On Dec. 4, 2018, the Williamson County Commissioners honored local volunteer groups who assisted with water distribution activities who were called upon by the Wilco Office of Emergency Management during the City of Austin water outage resulting from floods that prompted city officials to issue a water boil for residents.  Collectively they distributed 1,250 cases of bottled water to 80,000 residents.

As a preemptive measure, Austin Water issued a self-imposed, city-wide boil water notice on the morning of Monday, Oct. 22, advising customers to boil water before use. On Tuesday, Oct. 23, Austin Water experienced a brief spike in turbidity levels which triggered an official mandatory boil water notification, as required by state law, and notified its customers. The spike in turbidity did not require any change to precautionary measures already in place and did not put the public at additional risk. Approximately 80,000 Williamson County residents receive their water from Austin Water, either directly or through the indirect purchase, with an example being purchased through a Municipal Utility District (MUD). Other water sources in Williamson County, including water from other cities, were not under the boil water notice.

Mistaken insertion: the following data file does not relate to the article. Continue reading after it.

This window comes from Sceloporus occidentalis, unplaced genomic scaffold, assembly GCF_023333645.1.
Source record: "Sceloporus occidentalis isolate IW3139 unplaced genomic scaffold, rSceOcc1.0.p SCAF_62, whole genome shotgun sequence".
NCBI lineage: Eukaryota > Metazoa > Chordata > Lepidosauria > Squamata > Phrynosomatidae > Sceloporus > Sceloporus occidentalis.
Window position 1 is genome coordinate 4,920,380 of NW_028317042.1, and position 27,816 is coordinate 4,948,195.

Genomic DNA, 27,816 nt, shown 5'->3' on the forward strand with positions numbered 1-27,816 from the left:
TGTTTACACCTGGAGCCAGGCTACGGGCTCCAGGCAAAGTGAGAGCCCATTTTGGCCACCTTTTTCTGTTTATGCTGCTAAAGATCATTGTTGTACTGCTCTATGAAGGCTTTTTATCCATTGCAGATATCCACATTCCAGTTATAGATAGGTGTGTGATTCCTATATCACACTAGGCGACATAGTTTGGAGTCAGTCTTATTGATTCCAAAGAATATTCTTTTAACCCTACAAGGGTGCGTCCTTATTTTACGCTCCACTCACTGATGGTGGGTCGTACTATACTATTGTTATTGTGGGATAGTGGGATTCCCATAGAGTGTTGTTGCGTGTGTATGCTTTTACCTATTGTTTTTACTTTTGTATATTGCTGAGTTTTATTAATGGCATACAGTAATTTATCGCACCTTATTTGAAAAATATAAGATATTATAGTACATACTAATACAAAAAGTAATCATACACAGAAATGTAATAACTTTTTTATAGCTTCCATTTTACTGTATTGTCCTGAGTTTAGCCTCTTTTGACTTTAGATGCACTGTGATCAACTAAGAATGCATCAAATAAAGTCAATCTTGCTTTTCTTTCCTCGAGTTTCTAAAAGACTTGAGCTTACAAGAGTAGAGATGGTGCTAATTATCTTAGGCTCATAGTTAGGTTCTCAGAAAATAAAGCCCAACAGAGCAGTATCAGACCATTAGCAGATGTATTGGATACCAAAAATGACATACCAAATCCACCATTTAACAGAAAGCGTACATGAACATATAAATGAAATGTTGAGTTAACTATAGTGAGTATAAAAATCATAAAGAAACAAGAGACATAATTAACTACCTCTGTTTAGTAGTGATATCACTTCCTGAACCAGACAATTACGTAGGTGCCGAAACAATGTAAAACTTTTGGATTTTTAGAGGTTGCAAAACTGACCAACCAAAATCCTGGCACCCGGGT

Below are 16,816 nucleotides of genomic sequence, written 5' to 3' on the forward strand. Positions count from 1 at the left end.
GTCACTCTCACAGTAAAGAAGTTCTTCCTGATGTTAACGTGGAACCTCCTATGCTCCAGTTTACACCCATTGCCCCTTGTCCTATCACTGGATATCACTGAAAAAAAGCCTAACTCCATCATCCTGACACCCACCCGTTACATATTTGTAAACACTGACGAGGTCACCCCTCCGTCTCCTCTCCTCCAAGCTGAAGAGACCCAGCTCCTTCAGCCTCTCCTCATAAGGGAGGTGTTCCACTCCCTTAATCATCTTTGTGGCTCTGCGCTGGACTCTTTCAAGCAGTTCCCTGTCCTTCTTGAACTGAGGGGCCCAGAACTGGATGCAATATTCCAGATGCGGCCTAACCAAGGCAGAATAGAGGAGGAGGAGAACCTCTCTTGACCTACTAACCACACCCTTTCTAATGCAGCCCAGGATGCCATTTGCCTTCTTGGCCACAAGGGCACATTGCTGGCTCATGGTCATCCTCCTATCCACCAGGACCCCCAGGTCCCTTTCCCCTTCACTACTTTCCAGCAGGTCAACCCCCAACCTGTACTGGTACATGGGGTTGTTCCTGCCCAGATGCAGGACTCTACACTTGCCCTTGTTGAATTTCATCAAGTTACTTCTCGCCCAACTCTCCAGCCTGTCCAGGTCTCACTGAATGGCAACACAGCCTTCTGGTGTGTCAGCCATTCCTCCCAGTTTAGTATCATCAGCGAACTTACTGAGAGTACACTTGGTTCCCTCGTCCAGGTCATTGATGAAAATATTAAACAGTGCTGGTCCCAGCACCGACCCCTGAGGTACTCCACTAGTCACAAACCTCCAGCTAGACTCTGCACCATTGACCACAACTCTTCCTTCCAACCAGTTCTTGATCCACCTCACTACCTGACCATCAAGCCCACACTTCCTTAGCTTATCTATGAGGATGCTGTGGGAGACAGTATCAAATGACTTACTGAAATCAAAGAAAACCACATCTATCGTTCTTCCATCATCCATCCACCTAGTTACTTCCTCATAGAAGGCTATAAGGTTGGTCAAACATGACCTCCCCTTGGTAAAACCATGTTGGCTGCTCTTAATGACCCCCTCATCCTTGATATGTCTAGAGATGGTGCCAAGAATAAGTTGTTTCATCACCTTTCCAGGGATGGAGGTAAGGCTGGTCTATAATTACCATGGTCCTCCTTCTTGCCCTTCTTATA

The groups recognized were the TEXSAR, Cedar Park Community Emergency Response Team, Georgetown Volunteers in Policing, Round Rock Seniors and Law Enforcement, Jarrell Community Emergency Response Team, Austin-Lakeway Community Emergency Response Team, the Knights of Columbus, and the Austin Disaster Relief Network.  Collectively they volunteered over 760 hours in support of this effort.